By ZOE LAWRENCE
I once had a medical issue that was so embarrassing that I avoided going to the doctor for three months.
Even when I finally did get to the doctor, I was nearly too embarrassed to tell her what was going on. It was a problem, um – “down there” – so it wasn’t exactly a topic I was willing to speak freely about.
But when I finally did spit out the problem, my doctor was so, so nice about it. And she told me that I’m really not the only one who’s ever had trouble telling her about such problems.
Women seem to be genetically engineered to be embarrassed about their bodies.
Anything that’s even slightly awkward – a rash, a pain in a weird location, strange discharge – is something we’ll rarely mention to anyone but our closest friend.
What’s even more concerning is that we’ll often rush to Dr Google to look up our symptoms, rather than actually going to a real doctor to divulge all relevant information. And that’s a dangerous – and, frankly, really silly – habit.
Just as an FYI, you should know that this post is sponsored by Allergan. But all opinions expressed by the author are 100% authentic and written in their own words.
Here are the health issues that we all tend to ignore, but really shouldn’t – even if they might be embarrassing, they really need to be checked out and evaluated further.
1. An overactive bladder.
Believe it or not, there are more than three million Australians who have an overactive bladder – but they often don’t say ANYTHING about it because they’re embarrassed or think the issue is uncommon.
In reality though, many Australian women aged between 20 and 60 suffer from this condition. It can affect people of all ages and life stages and is different from other bladder issues, like stress incontinence – where you leak when you cough or sneeze, which can be caused by ageing or pregnancy and childbirth.
Symptoms include involuntary leakage and a need to pee all the time. Are you ALWAYS looking for the toilet and sometimes not making it in time? Do you have a fear of standing in long queues at the shops in case nature calls? If you’re going more than eight times per day, there may be something up…
I know it’s awkward – after all, bladder issues are not exactly the most fun topic of conversation – but there are ways to help and if you’re living with this problem, you don’t have to be. Really.
The solution could be as simple as booking an appointment with your GP and asking for a referral to see a urologist or urogynaecologist.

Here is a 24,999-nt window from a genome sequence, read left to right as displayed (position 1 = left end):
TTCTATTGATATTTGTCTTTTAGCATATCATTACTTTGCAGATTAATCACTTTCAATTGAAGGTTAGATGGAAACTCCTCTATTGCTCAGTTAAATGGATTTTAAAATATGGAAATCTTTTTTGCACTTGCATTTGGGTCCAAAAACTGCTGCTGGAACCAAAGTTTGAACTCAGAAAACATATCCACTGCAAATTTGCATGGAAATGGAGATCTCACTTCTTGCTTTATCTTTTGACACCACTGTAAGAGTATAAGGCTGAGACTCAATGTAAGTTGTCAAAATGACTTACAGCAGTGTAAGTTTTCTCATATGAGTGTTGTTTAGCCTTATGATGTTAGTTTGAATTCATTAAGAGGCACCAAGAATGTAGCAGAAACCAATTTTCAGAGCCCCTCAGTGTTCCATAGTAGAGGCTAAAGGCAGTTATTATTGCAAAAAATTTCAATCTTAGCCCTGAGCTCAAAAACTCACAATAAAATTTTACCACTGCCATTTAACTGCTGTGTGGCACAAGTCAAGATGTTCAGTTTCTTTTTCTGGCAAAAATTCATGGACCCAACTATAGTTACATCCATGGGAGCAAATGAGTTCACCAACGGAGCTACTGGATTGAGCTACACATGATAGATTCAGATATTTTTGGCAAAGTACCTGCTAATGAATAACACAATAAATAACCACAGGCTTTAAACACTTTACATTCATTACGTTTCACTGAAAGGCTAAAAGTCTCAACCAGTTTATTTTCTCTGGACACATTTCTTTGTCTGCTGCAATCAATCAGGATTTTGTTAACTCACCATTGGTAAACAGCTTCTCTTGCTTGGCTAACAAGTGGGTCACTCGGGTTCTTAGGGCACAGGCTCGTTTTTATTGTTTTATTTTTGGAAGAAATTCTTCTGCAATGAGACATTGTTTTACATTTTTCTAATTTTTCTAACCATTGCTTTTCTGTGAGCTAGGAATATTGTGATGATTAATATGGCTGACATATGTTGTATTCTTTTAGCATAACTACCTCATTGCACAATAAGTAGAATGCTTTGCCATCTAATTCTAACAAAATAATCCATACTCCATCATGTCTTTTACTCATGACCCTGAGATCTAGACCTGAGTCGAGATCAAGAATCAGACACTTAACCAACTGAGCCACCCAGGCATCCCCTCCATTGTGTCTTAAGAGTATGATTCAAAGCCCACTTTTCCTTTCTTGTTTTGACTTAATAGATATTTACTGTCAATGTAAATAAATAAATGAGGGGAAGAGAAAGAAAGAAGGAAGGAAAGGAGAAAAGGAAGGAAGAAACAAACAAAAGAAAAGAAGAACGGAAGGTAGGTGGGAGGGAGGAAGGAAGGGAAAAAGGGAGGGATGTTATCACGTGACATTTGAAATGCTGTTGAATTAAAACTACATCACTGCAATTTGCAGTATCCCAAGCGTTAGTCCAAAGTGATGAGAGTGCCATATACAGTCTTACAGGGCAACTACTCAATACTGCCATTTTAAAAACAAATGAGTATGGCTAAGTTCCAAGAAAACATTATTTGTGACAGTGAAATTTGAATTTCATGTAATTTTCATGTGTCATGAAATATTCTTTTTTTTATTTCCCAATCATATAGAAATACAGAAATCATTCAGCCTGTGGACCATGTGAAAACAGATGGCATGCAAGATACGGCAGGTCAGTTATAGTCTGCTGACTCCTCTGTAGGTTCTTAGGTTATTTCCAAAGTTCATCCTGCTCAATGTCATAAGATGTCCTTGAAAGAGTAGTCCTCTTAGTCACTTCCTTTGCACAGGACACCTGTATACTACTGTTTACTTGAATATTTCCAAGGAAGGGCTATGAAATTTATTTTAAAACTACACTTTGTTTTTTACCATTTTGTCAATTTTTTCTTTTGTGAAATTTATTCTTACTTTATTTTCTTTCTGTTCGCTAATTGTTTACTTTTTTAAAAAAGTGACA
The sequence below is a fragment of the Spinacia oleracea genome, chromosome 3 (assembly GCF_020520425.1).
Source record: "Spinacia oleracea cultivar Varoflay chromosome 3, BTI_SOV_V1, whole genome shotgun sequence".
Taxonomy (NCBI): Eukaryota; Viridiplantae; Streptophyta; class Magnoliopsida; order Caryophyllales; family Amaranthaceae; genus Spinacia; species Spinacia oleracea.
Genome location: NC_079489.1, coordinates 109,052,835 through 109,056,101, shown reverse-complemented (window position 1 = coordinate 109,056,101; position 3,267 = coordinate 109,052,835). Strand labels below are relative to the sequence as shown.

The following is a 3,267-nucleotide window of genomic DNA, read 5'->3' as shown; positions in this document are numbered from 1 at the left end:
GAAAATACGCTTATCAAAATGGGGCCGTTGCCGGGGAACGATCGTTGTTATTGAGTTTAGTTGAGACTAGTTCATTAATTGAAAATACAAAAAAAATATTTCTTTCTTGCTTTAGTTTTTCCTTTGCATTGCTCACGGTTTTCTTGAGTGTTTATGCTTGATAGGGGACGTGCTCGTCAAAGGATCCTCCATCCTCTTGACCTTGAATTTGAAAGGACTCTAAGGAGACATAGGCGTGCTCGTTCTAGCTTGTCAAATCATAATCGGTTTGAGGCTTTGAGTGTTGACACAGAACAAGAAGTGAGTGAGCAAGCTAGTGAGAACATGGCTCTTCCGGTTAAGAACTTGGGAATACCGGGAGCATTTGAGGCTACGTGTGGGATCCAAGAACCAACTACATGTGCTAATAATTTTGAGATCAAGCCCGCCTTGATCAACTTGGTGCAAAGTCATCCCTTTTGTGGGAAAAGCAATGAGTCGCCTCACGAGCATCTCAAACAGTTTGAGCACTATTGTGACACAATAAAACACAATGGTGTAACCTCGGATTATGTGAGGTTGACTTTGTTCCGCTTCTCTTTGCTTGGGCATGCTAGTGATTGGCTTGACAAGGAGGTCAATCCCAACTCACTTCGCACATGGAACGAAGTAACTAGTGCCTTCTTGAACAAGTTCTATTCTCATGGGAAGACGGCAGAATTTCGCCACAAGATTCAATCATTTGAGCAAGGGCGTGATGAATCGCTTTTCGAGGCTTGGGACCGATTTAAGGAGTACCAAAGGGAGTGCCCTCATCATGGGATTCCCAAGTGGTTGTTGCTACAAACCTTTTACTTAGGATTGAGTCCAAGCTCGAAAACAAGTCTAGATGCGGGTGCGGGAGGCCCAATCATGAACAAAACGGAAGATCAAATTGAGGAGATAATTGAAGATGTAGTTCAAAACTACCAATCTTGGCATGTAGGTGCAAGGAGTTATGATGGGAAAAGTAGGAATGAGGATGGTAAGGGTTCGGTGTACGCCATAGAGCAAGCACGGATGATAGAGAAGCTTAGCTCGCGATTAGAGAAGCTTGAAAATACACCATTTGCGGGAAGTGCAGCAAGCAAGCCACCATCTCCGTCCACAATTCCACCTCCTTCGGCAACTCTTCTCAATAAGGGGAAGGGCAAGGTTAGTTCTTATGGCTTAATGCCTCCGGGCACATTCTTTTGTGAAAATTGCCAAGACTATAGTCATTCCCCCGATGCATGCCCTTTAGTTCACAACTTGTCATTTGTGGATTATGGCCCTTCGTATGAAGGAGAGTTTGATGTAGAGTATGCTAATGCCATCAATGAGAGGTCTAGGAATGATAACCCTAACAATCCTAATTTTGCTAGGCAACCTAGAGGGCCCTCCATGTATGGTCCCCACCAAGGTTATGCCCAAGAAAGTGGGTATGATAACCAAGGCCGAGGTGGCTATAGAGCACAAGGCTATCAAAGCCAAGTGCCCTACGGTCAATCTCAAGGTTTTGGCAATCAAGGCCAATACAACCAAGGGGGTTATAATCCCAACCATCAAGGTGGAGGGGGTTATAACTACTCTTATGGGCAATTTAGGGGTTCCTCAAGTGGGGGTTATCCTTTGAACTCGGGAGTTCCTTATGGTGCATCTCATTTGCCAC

2. Bloating, gas and constipation.
There are a lot of women out there who have really sensitive stomachs – as a result, they regularly go through a lot of discomfort and pain, and avoid certain foods just because they’re worried about the repercussions.
There are very few things in this world that are more awkward than talking about poo problems. Even if you have a lot of them.
Seriously, though – if you’re regularly experiencing anything like bloating, constipation and even serious diarrhoea , it could be a symptom of irritable bowel syndrome or something even more serious, and needs to get checked out so you can stop panicking and start eating.
3. Excessive sweating.
Feel like you’re constantly sweating through your clothes for no reason at all?
More likely than not, it’s a medical issue, not a personal issue, and one that you’re going to need to address. Go and speak to someone about the remedy to those constantly-wet palms, or the giant sweat patches on your t-shirt.
4. Vagina problems.
I once had a friend who found a tampon inside her. She couldn’t even remember the last time she’d had her period.
Did she go to her doctor and talk about it? Nope. She just told me about it, and swore that she would never, ever go and see a doctor about it – she was too embarrassed.
I’ve had endless friends come to me and tell me about weird lumps, strange discharge, odd sensations and weird rashes. I’ve been told of their experiences with random bleeding during sex, extensive pain and other freaky things.
And yet they are more than likely to just ignore the issue – even when they’re desperately due for a pap smear or an STD test.
Why? Vaginas are embarrassing to so many of us. We’re so shy about our private bits that when things are going wrong, we’re unlikely to actually do anything about it – we’d rather just keep it to ourselves or just tell our best friends.
Seriously, though. If there’s something wrong with your vagina, or any other part of your body, get information from a trustworthy source and then go and see a professional.
You only get one body – and it’s time to take care of it.
What have you felt too embarrassed to go to the doctor about?
So book yourself in for these awkward doctor appointments because let’s be honest, they can’t be nearly as awkward as these family photos …
If you need to go to the bathroom more than 8 times a day or often feel a sense of urgency, you may be part of the 12-17% of the population who have overactive bladder. If you are suffering in silence, it is important to remember you are not alone – there is support for you. Regain Control is a new website designed to lift the lid on overactive bladder and to ensure women have access to information on symptoms, treatment options, guidance on raising the discussion with healthcare professionals and short videos of patients and specialists giving greater insight into the condition.